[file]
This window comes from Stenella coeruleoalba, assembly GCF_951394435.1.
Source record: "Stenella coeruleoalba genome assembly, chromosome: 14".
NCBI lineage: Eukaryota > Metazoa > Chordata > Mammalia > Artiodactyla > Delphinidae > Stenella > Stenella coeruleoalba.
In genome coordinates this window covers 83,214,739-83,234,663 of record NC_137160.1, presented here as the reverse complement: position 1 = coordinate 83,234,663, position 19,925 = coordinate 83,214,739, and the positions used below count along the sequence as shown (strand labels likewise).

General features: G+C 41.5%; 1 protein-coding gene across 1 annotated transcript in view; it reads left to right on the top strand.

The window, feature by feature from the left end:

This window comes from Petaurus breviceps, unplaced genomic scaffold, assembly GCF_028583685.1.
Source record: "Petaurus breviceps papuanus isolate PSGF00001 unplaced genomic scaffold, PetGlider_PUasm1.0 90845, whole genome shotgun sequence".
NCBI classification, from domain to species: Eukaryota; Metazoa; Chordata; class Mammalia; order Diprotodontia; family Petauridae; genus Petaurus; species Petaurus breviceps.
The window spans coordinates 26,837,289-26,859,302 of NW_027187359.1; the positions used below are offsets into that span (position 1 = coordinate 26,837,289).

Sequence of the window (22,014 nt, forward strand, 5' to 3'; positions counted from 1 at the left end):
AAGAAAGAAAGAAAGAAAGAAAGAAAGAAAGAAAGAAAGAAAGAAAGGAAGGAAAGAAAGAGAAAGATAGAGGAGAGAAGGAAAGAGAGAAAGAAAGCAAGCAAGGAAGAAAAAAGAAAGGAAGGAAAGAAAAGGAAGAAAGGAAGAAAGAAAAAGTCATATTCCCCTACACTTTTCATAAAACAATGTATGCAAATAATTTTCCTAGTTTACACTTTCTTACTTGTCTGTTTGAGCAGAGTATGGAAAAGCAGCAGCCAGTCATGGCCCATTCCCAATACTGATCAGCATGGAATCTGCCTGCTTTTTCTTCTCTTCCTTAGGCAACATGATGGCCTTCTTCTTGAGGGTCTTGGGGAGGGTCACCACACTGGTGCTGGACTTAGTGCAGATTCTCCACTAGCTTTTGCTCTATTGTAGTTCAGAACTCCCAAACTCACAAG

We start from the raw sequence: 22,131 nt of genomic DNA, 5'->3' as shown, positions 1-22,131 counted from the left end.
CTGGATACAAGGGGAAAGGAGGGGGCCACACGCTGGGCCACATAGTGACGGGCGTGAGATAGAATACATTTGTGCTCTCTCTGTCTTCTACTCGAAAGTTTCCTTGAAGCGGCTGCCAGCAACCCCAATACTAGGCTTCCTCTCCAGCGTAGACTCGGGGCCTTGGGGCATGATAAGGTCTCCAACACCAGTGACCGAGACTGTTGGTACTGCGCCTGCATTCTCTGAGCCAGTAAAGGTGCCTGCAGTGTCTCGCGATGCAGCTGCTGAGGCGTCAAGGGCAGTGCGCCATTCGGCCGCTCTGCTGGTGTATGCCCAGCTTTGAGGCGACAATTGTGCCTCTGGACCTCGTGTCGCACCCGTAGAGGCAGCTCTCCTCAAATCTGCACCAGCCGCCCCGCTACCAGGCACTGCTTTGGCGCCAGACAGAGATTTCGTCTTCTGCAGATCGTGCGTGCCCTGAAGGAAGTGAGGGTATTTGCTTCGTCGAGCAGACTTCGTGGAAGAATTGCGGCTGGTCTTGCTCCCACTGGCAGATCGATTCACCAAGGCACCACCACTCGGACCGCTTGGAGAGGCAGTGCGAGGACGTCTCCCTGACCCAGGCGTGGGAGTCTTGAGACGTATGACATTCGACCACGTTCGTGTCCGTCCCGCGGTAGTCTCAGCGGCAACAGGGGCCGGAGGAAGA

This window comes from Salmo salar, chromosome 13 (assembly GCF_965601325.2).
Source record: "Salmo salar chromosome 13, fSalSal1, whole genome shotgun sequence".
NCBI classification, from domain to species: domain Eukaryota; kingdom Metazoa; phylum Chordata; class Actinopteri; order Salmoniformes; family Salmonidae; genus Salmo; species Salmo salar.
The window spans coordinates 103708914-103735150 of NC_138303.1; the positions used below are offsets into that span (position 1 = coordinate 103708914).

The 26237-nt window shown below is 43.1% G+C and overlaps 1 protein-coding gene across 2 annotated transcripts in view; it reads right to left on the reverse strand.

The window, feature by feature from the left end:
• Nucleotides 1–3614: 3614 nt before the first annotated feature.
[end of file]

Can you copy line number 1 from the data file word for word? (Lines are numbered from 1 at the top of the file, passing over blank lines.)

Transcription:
This window comes from Stenella coeruleoalba, assembly GCF_951394435.1.